The trade port of Nagasaki was initially established in 1570 by local merchants, Portuguese traders and local feudal lords who were looking to make it rich.  However, it was not only the Portuguese who were interested in establishing new trade routes in Japan.  At the same time, Dutch, British and Chinese ships also made regular stops along the western coastline of Kyushu wanting to offload their valuable goods for the Japanese elite in Osaka, Kyoto and Edo (Tokyo) who readily spent big on exotic foreign goods.  Japanese trade routes extended to China, Taiwan, The Philippines, Vietnam, Malaysia, Thailand, Singapore and Indonesia.  Trade flourished and by around 1613 a serious trade war erupted between the Japanese, Portuguese, Dutch, British and Chinese.  

Artistic work of Nagasaki harbor from the 19th century with Dejima at the bottom of the print.

As the trade war intensified, the British were the first casualty and left their trade port in Hirado (to the north of Nagasaki) in 1623.  This was followed by the Dutch (who were also in Hirado) in 1628 with a five-year trade ban placed upon them after opening a port in Taiwan and cutting off Japanese trade profits.  The port of Hirado was left empty and eventually shut down.  In the end, among the Europeans, it was only the Portuguese left standing.  A few years earlier the new Tokugawa shogunate established a strict isolationist and anti-Christian policy and it was only Portuguese ships that were given permission to dock in Nagasaki, but this partnership was strictly controlled.  An artificial island was made in 1636 jutting out into the ocean which was named Dejima and the Portuguese were only allowed to trade from this island.  In the past, the Portuguese were allowed free rein around the town.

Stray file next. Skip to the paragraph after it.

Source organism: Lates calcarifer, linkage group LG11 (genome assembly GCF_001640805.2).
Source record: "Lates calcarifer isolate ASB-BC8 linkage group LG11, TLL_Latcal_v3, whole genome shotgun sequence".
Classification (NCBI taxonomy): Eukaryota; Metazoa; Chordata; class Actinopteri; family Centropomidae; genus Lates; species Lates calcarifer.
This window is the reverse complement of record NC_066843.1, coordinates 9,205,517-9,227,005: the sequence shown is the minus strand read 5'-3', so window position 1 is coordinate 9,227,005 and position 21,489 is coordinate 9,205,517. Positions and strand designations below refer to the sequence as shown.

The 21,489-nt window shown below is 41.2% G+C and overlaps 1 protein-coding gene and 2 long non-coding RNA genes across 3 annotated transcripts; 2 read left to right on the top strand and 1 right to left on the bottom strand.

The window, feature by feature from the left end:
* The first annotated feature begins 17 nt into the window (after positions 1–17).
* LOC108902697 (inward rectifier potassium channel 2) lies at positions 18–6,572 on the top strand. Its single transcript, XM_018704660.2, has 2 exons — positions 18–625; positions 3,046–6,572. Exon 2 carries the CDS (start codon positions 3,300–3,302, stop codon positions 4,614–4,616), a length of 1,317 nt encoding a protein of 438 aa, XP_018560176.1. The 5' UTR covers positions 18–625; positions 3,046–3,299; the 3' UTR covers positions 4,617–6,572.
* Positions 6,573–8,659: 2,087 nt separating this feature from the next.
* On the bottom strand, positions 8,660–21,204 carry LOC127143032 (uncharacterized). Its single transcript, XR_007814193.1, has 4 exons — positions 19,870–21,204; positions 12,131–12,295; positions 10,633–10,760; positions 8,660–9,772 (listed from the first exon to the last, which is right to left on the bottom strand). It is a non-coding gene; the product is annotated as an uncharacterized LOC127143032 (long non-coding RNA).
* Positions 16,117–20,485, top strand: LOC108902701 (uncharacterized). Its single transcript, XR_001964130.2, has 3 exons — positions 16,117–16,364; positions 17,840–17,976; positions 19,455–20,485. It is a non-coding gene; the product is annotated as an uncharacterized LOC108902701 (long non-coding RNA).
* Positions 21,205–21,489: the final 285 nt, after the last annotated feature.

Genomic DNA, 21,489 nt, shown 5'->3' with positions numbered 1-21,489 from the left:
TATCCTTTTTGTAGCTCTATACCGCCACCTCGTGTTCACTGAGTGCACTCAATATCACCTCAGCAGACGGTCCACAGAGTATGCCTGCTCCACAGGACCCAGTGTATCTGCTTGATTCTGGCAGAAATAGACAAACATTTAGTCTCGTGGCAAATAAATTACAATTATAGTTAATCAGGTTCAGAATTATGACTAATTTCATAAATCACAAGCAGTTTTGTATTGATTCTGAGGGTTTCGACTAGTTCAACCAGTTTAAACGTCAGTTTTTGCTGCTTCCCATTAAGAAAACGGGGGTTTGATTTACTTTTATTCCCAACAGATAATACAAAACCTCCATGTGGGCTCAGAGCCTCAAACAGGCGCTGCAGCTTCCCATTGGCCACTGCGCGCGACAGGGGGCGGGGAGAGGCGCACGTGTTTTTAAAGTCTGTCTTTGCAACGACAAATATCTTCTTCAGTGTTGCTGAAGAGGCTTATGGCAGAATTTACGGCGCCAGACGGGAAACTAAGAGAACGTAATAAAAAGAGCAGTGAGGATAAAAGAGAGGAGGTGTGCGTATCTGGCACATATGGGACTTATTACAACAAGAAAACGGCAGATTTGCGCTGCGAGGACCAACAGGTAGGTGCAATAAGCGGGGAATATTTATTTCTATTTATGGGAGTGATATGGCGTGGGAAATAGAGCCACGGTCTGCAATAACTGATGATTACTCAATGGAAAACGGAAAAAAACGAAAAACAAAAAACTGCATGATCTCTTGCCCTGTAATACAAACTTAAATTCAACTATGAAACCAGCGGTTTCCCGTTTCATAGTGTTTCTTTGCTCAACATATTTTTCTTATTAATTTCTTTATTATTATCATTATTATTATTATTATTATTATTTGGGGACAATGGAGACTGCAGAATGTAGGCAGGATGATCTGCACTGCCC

Inside one of the rebuilt storehouses.

However, this was also short lived.  Under the third Tokugawa shogun, Hidetada, there was a crackdown on Christians due to a series of Christian revolts against the shogunate.  The final and bloodiest battle was the Shimabara-Amakusa Rebellion in 1637 which was the last straw for the shogunate.  The Portuguese were expelled and banned from trading in 1639 which left Dejima a deserted island.